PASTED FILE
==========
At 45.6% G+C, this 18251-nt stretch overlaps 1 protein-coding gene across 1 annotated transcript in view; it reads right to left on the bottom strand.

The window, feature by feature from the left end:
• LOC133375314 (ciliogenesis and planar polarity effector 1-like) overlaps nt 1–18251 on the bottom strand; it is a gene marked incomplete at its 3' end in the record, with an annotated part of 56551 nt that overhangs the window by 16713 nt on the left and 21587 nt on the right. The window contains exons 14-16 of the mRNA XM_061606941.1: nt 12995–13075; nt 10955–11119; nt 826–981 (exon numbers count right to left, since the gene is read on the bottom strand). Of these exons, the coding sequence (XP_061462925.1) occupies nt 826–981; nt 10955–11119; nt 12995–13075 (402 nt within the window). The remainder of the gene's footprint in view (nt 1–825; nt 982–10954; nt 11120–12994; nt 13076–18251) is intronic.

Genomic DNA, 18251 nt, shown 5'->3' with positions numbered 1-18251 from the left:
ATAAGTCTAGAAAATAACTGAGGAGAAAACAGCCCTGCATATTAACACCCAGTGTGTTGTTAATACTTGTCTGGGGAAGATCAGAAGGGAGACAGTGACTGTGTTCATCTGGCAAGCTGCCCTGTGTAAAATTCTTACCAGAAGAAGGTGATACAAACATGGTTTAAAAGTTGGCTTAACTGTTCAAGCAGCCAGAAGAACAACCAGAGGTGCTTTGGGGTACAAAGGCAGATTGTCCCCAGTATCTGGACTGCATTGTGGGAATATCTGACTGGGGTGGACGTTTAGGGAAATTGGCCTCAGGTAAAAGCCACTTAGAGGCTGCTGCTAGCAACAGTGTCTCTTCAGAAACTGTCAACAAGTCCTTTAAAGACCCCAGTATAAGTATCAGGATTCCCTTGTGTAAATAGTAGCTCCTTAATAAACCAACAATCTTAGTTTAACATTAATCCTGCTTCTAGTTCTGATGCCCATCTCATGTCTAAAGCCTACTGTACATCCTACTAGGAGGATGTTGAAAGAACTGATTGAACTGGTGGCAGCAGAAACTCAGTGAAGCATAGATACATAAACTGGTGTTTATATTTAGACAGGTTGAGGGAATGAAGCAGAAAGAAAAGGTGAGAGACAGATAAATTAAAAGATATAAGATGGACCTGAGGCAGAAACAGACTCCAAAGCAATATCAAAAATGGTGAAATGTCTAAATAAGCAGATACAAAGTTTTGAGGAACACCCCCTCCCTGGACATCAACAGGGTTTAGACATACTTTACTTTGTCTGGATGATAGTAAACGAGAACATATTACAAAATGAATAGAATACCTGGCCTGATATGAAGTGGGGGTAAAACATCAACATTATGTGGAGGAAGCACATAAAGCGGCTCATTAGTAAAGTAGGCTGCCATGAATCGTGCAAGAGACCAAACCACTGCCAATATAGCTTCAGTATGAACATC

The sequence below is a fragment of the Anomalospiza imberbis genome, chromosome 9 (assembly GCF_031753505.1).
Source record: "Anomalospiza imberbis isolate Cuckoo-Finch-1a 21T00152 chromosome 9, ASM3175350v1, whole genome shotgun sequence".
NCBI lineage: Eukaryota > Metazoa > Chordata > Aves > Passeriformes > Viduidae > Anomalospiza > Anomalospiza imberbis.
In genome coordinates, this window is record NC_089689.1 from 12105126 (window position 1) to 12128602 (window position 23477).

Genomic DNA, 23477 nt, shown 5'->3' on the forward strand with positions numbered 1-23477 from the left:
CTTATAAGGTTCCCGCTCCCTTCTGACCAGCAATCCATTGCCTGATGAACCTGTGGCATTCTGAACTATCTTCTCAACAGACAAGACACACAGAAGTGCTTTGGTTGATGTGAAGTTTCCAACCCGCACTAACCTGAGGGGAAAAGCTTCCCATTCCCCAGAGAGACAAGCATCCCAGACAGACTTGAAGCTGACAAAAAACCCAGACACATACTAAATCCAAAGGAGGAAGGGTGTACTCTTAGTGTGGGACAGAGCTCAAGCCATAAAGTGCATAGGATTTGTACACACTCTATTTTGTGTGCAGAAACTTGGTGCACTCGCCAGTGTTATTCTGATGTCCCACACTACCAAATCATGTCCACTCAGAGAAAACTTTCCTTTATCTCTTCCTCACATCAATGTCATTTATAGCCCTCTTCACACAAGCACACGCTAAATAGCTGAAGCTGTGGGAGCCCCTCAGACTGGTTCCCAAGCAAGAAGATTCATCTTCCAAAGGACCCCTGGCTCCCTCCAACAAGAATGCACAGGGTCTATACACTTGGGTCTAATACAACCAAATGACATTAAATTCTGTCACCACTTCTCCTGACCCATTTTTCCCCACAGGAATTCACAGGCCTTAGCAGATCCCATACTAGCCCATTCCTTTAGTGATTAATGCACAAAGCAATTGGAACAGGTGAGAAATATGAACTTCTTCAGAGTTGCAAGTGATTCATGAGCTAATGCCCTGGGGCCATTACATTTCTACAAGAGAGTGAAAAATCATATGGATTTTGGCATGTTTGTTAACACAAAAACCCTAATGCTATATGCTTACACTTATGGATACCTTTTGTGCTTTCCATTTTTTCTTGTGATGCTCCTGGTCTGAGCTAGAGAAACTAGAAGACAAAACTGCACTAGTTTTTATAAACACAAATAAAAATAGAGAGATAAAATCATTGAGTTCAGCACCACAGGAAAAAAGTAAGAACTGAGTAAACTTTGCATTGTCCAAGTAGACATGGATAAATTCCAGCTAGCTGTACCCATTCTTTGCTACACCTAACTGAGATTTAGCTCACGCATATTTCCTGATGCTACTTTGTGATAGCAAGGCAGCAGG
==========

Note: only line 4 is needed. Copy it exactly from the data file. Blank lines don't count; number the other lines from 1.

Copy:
Genomic DNA, 18251 nt, shown 5'->3' with positions numbered 1-18251 from the left: